US military failed in rescue attempt for journalist Foley
WASHINGTON/EDGARTOWN - Reuters
President Barack Obama pauses while speaking in Edgartown, Mass., Aug. 20, about the killing of American journalist James Foley by militants with the Islamic State extremist group. AP PhotoThe U.S. military earlier this summer carried out an attempt to rescue journalist James Foley and other American hostages held in Syria, a U.S. official said on Aug. 20, in an operation that the Pentagon said ultimately failed to find the captives.
Foley, 40, was beheaded by an Islamic State militant in a video that surfaced on the Internet on Aug. 19. President Barack Obama expressed revulsion on Aug. 20 at the execution and vowed the United States would do what it must to protect its citizens.
The unsuccessful rescue operation "involved air and ground components and was focused on a particular captor network within ISIL," the Pentagon said in a statement, using a different name for the militant group. "Unfortunately, the mission was not successful because the hostages were not present at the targeted location."
Officials would not say exactly when the operation took place but said it was not in the last couple of weeks.
Obama authorized the mission "earlier this summer," Lisa Monaco, Obama's top counterterrorism aide, said in a separate statement. "The President authorized action at this time because it was the national security team's assessment that these hostages were in danger with each passing day in ISIL custody," she said.
Islamic State said Foley's execution, which prompted widespread horror that could push Western powers into further action against the group, was in revenge for U.S. airstrikes in Iraq.
The Pentagon said U.S. aircraft conducted 14 airstrikes in the vicinity of Iraq's Mosul Dam, destroying or damaging militants' Humvees, trucks and explosives.
Britain's prime minister cut short his vacation as UK intelligence tried to identify Foley's killer, while France called for international coordination against the Islamist militants fighting in Syria and Iraq.
U.S. officials said on Aug. 20 that intelligence analysts had concluded that the Islamic State video, titled "A Message to America," was authentic. It also showed images of another U.S. journalist, Steven Sotloff, whose fate the group said depends on how the United States acts in Iraq.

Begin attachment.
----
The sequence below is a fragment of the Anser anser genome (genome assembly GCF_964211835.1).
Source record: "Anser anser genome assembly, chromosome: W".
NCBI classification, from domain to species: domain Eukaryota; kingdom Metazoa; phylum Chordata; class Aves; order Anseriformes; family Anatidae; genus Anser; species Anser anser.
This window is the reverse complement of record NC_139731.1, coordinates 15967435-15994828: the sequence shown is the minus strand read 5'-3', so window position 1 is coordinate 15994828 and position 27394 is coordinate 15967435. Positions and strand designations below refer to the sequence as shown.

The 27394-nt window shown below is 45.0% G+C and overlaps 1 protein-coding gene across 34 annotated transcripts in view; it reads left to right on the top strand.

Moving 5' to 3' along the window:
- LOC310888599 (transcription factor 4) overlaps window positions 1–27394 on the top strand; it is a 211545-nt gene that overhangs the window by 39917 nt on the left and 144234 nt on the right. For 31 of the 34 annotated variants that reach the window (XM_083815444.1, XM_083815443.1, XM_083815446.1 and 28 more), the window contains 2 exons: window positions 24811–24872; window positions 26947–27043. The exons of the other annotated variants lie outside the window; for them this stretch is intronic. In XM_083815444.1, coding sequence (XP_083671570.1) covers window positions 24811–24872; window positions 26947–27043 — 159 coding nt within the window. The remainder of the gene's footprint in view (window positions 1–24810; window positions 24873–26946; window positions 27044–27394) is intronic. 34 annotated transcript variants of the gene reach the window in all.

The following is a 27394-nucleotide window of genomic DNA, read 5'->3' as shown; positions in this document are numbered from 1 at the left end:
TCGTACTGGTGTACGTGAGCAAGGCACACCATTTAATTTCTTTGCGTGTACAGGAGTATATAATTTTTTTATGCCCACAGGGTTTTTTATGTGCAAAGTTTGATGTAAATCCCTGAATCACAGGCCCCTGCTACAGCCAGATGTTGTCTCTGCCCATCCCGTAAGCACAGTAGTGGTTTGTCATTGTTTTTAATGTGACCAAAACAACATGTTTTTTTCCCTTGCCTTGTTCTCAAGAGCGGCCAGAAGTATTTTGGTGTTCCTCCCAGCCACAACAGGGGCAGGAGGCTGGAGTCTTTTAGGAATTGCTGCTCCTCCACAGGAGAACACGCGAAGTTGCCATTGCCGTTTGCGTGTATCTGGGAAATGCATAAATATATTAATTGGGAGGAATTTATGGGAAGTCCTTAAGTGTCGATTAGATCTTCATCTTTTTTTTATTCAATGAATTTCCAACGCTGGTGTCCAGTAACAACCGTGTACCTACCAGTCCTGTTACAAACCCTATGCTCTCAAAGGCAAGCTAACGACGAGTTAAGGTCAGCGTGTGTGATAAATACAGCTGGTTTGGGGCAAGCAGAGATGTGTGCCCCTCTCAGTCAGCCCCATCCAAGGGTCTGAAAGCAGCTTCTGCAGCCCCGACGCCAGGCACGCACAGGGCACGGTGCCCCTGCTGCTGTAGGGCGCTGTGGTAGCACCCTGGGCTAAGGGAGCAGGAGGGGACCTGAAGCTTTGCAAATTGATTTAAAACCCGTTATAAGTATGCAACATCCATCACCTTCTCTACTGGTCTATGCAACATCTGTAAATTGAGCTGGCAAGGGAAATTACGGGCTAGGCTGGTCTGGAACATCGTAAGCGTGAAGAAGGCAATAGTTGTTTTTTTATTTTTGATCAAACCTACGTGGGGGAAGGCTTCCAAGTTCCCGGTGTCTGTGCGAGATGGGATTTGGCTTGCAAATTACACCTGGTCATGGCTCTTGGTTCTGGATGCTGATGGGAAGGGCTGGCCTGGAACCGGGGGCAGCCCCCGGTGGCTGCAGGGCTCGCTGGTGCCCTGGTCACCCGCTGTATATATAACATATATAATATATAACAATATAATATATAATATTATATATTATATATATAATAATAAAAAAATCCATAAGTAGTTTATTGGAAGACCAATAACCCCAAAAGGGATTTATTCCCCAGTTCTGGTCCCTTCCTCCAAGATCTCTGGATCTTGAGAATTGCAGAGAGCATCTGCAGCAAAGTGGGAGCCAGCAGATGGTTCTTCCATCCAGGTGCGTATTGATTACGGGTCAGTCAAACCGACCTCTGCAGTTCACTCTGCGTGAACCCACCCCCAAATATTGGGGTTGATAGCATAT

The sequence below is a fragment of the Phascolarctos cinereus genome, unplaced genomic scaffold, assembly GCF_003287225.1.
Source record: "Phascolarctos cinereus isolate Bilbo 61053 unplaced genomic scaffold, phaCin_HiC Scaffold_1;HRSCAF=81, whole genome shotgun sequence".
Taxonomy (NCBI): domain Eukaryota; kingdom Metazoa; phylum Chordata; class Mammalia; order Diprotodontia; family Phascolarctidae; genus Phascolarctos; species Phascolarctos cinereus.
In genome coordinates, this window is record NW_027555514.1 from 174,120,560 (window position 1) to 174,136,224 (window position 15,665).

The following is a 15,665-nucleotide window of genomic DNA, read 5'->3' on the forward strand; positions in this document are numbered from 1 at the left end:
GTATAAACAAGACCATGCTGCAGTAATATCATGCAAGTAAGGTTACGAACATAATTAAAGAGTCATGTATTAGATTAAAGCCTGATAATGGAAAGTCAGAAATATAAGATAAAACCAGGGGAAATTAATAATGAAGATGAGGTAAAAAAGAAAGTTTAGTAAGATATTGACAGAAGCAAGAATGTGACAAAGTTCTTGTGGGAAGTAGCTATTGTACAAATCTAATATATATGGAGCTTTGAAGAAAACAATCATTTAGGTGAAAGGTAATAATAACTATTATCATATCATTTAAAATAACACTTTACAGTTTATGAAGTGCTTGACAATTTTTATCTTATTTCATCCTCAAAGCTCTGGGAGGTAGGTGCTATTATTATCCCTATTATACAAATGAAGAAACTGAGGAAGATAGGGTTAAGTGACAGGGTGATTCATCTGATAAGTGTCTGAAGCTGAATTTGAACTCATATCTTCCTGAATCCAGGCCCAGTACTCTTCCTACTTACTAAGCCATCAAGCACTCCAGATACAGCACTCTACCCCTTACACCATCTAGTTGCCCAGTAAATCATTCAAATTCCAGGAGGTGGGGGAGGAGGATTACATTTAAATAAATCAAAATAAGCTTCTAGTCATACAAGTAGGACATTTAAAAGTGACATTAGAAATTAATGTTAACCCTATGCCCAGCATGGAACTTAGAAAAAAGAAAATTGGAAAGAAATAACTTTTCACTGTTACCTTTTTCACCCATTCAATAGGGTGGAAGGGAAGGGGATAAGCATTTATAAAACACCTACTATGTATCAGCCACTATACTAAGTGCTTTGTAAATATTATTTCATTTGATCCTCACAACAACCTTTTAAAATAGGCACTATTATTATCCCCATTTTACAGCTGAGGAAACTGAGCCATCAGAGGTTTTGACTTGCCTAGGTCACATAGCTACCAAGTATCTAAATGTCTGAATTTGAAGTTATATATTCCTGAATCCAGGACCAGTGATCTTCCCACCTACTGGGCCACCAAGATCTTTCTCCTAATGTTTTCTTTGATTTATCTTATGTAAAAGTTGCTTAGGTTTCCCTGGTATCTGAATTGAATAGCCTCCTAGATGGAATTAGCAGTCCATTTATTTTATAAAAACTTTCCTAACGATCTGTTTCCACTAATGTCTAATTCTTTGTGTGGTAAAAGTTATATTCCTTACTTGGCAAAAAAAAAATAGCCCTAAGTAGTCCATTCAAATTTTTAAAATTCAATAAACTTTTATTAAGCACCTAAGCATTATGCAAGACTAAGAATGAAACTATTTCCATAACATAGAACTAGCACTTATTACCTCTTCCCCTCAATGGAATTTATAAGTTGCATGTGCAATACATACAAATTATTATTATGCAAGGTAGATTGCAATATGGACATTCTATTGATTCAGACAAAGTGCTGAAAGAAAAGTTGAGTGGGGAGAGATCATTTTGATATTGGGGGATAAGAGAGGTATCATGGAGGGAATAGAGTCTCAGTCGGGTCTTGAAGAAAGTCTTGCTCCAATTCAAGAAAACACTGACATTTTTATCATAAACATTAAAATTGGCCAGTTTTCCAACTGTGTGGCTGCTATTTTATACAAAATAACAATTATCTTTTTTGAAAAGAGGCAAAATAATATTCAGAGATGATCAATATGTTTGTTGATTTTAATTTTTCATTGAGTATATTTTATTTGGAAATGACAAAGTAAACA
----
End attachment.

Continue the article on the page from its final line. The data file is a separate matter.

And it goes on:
The gruesome video presented Obama with bleak options that could define American involvement in Iraq and the public reaction to it, potentially dragging him further into a conflict he built much of his presidency on ending.
Obama called the beheading of Foley "an act of violence that shocked the conscience of the entire world" and said the militants had killed innocent civilians, subjected women and children to torture, rape and slavery and targeted Muslims, Christians and religious minorities.
"So ISIL speaks for no religion. Their victims are overwhelmingly Muslim, and no faith teaches people to massacre innocents. No just God would stand for what they did yesterday and what they do every single day," Obama said in brief comments to reporters in Edgartown, Massachusetts, where he has been vacationing. He said he had spoken with Foley's family.
"ISIL has no ideology of any value to human beings. Their ideology is bankrupt."U.S. Secretary of State John Kerry said the United States would "never back down in the face of such evil.
"ISIL and the wickedness it represents must be destroyed, and those responsible for this heinous, vicious atrocity will be held accountable," Kerry said in a statement.
British anti-terrorist police began an investigation of the video, in which Foley's killer spoke with a London accent.
Possibly a British national, the killer is just one of hundreds of European Muslims drawn to join Islamic State, who authorities say pose a security threat to U.S. and European interests if they return home from the Middle East.